INFO-I 101 Dimensions of Technology: Encryption
INFO-I 101 Dimensions of Technology: Encryption INFO-I101
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This 2 page Class Notes was uploaded by Mei Lin on Sunday March 6, 2016. The Class Notes belongs to INFO-I101 at Indiana University taught by Nina Onesti and Dan Richert in Spring 2016. Since its upload, it has received 12 views. For similar materials see Introduction to Informatics and Computing in Information technology at Indiana University.
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Date Created: 03/06/16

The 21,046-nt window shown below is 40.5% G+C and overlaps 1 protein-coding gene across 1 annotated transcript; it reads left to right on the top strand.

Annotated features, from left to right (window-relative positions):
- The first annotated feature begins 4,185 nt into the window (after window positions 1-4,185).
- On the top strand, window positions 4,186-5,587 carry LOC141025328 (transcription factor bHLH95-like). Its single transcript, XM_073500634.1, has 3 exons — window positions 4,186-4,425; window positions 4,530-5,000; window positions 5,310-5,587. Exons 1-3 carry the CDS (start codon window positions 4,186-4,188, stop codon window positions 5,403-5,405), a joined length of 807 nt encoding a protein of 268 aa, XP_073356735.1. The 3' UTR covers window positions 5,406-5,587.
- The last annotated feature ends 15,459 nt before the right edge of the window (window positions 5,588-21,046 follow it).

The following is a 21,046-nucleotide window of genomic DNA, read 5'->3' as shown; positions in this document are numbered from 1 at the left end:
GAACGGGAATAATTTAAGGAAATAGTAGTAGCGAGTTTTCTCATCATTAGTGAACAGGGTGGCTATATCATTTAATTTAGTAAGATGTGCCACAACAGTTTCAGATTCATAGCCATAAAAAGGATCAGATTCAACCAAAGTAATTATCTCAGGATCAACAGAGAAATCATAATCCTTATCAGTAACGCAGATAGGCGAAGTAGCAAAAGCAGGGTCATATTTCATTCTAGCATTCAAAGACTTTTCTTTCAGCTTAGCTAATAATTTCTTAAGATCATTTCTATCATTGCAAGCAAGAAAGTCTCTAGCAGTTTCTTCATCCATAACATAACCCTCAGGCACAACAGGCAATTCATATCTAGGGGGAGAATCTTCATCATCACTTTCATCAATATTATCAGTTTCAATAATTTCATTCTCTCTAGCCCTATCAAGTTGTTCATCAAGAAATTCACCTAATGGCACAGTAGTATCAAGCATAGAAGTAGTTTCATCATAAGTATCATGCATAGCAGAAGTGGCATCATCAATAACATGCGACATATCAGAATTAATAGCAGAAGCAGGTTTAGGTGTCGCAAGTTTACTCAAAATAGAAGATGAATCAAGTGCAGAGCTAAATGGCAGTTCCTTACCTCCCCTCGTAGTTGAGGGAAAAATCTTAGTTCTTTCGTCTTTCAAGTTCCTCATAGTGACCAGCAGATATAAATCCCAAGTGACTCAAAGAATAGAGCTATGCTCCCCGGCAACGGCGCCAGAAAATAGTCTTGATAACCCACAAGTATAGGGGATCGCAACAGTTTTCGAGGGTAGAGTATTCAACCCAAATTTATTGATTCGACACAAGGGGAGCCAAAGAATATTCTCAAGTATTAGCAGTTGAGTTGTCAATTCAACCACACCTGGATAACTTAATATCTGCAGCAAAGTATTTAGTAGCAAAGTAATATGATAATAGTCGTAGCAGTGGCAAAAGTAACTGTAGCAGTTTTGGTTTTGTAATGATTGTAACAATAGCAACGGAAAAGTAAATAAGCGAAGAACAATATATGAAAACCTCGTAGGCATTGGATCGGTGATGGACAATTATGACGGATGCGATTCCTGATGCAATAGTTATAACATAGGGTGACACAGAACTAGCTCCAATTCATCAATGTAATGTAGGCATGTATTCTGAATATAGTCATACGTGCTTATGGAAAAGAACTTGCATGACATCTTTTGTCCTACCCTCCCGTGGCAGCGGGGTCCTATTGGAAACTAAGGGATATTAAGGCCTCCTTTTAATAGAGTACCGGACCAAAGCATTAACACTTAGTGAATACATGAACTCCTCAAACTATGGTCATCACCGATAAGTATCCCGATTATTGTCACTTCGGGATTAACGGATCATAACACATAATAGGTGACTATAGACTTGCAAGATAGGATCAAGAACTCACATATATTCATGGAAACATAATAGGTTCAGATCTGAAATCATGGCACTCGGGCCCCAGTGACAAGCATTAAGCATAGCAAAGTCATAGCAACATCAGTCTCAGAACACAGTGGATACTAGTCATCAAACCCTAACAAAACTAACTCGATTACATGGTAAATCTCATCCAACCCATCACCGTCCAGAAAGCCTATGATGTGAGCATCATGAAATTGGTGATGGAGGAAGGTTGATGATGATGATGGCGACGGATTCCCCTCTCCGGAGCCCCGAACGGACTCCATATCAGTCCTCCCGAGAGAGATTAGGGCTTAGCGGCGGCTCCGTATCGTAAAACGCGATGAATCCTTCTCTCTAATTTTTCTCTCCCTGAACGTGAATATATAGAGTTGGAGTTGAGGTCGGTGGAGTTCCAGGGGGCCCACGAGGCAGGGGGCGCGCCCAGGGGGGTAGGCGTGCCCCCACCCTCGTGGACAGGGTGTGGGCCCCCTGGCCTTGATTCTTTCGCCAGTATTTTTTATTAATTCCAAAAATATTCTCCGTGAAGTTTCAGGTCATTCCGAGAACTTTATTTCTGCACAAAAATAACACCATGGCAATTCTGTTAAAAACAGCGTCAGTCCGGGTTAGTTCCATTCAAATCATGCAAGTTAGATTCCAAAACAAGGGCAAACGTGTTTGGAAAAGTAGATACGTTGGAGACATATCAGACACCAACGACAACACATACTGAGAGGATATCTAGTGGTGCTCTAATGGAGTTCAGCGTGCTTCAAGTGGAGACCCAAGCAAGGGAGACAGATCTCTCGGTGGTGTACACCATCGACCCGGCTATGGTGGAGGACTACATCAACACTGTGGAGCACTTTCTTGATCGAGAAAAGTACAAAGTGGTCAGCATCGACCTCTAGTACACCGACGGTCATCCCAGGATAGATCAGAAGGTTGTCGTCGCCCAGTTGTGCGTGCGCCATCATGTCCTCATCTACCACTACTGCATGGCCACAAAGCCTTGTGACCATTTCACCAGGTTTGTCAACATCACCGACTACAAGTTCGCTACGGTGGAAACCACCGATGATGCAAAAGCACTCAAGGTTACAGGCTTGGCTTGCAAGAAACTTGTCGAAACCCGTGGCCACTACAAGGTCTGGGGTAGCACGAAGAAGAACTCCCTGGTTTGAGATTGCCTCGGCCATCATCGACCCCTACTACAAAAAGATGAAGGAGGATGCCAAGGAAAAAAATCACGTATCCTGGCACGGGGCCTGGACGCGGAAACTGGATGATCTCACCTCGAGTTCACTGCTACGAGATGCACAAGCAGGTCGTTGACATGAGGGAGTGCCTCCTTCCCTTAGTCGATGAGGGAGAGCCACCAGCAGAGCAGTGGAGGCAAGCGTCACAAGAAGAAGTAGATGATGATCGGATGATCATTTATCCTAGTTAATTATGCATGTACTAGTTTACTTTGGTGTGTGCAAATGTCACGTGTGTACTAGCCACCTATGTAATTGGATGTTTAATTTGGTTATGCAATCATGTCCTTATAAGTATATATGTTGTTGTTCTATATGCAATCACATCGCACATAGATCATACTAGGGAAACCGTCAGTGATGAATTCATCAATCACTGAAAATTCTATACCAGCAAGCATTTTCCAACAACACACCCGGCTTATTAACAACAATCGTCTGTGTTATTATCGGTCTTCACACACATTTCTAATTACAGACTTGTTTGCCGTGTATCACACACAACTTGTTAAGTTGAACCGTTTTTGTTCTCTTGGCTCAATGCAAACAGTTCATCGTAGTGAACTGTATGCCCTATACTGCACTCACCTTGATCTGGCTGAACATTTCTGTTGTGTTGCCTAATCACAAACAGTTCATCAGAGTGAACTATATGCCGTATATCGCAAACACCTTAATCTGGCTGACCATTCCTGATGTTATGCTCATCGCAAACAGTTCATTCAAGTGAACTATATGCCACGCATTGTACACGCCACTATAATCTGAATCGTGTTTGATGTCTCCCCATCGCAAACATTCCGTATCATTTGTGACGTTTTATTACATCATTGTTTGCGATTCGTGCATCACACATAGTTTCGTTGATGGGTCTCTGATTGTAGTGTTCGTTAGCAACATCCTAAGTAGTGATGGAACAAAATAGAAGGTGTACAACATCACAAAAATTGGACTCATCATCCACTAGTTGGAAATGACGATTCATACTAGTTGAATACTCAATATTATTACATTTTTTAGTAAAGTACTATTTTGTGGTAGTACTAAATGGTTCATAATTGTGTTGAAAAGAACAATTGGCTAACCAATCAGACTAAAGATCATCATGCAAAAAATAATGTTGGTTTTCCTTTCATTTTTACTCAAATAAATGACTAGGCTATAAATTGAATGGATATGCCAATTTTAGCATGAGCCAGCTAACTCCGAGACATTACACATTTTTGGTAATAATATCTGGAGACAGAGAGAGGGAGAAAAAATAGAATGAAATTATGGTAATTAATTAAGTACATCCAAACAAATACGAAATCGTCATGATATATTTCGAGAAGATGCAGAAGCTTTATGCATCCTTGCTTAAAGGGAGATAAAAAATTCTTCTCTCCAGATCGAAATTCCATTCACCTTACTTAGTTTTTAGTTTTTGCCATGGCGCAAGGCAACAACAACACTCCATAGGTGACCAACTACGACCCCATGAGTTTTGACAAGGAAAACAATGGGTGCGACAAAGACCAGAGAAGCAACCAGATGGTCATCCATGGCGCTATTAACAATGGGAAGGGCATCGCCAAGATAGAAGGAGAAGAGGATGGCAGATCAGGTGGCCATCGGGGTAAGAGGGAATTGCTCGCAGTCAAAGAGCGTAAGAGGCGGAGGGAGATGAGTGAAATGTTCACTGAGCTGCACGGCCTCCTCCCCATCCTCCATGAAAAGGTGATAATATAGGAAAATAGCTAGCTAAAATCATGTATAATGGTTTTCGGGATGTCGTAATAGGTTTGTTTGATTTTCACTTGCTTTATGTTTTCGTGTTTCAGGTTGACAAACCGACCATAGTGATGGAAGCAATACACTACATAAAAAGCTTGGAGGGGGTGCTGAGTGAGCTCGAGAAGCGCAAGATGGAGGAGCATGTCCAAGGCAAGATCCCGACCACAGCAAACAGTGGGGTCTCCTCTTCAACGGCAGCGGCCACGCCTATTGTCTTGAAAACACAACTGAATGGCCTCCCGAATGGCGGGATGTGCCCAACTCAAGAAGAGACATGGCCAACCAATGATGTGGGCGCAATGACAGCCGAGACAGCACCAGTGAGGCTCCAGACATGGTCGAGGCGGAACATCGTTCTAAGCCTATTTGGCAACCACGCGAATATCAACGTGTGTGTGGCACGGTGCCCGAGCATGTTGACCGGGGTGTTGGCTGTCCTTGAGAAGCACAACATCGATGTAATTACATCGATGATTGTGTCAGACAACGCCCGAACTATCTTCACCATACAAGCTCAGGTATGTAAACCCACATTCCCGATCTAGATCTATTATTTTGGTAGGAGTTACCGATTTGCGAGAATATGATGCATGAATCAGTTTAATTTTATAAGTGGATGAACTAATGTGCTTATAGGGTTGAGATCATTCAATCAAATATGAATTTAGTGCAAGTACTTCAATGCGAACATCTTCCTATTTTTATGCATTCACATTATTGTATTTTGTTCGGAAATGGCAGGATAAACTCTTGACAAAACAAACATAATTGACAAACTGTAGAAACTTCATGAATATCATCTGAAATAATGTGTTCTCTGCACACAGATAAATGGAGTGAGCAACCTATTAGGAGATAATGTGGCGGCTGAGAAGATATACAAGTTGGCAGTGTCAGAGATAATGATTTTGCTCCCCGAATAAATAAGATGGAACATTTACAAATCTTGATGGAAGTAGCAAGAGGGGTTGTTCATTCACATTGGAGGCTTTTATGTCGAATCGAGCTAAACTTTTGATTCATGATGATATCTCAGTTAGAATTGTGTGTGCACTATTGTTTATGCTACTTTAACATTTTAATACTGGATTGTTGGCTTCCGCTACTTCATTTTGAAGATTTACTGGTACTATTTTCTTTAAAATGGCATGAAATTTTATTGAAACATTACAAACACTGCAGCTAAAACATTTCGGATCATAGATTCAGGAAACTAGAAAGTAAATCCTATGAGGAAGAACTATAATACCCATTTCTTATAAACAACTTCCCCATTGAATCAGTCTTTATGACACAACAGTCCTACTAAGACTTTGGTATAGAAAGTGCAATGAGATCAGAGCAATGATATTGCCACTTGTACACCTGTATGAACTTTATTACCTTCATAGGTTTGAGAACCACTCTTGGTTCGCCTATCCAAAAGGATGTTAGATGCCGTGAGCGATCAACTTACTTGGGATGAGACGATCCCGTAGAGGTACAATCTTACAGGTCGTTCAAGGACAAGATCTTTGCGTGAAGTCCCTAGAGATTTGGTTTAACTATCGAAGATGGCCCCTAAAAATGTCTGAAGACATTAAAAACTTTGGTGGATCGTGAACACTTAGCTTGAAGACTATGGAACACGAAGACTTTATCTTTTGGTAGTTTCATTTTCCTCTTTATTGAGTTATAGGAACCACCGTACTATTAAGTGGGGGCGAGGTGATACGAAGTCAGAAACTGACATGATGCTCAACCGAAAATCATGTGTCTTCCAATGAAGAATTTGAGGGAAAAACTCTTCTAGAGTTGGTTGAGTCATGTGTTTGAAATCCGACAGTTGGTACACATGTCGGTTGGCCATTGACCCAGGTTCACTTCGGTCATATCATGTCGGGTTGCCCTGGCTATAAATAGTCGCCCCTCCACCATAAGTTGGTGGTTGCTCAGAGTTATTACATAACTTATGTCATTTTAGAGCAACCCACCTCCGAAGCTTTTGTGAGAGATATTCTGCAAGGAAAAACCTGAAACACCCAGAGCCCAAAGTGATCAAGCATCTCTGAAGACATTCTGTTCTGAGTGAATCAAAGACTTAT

Cyber-Security Lecture (by Matt Hottell) Monday, February 23:55 PM Security: CIA • Three Principles underline Information Security: ○ Confidentiality ○ Integrity ○ Availability • Confidentiality ○ Achieving this goal means that only appropriately authorized entities can get access to resources ○ Applies to communications as well as computer resources Techniques: □ Authentication (CAS) Consists of three parts: ◊ What we know: usernames and passwords, security questions ◊ What we have: tokens, keys, IDs ◊ What we are: DNA, retina scanners, fingerprint scanners Usually requires two of those three factors □ Encryption: "jumbling" something up so that it can't be read □ Access controls and classification levels Role based access controls --> students can't change grades online, but instructors can • Integrity ○ This goal is the prevention of unauthorized alteration of data, regardless of accidental or malicious intent ○ If a change occurs, we should be able to recognize that it has happened and hopefully have a backup Techniques □ Algorithmic validation (checksums, hashing) --> LOOK INTO THIS AFTER CLASS Checksums: takes in data, performs algorithm on it, and gives an output Hashing □ Access logs • Availability ○ Authorized users should be allowed to access resources when needed ○ To do this, we need to make sure that attacks or other scenarios are not preventing access Denial of service or server overload □ Denial of service: service resource gets taken offline because someone else has control over it, due to a virus, or something else. Can be up to 50,000 machines □ Server overload EX: Oncourse is really slow at beginning of year □ Most viruses slows down servers so it's too slow to service requests Hacking □ EX: the hacker group Anonymous Accidents/disasters/outages □ Cyberinfrastructure building at IU has bars on the windows and other features to protect from tornadoes and other natural disasters *IUPUI is IUB's backup and vice versa Managing Risk • Managing risk is the way we make decisions about each of the CIA principles • Risk = Threat * Vulnerability * Cost ○ Threat is the frequency of a particular adverse event happening Difficult to impact in order to lower risks ○ Vulnerability is the likelihood of a particular threat being effective against a particular organization i.e. a weakness that can be exploited Cost is the potential impact of a threat acting on a vulnerable organization Dimensions of Technology Page 1 ○ Cost is the potential impact of a threat acting on a vulnerable organization • Example Risk: Virus attack on a PC ○ The threat of a virus attack is approximately 88 per 1000 users per day ○ IU lowers this by requiring anti-virus applications on devices, and resets school computers to a saved previous version as a cheap way to remove viruses ○ New viruses are always being created (roughly 1000 per month) Cryptography • The classic problem in terms of computing is how do we send confidential data securely between two computers that have never communicated with each other before? ○ Buying a book from amazon ○ Getting bank account details Definitions • Plaintext: the message. EX: the bank account details you want to use to buy something online • Cipher text: the encrypted message • Encryption: process of converting plaintext into cipher text • Decryption: process of converting cipher text into plaintext Methods of Encryption • Transposition ○ "Jumbling" the message ○ EXAMPLE: rail fence cipher: one if by land two if by sea - plaintext O e f y a d w I b s a N I b l m t o f y e • Substitution ○ Replaced letters with some other symbol ○ EX: Julius Cesar Cipher ○ Deciphering substitution ciphers: 4.0x10^26 possible arrangements of the 26 letters At one arrangement per sec it would take a billion people the lifetime of the universe to check all possibilities Yet they are surprisingly easy to break □ Frequency Analysis Check frequency of symbols in the cipher text and compare them to "normal" frequency of letters in that language Issues: ◊ Some words can throw off the cipher • Symmetric Key Encryption ○ Knowledge of the same key provides the ability to both encode and decode ○ Traditional forms of encryption ○ Whit Diffie in 1975 Proposed the first asymmetric encryption scheme EX: Alice and Bob each have a private key that only they know and a public key that anyone can know □ The private key cannot be calculated using the public key □ Messages encrypted with Bob's public key can only be decrypted using his private key Also known as Public Key Encryption In 1997 --> LOOK UP THIS ON SLIDES • Cryptography today ○ Most devices and websites use the Public Key Encryption to transfer info Dimensions of Technology Page 2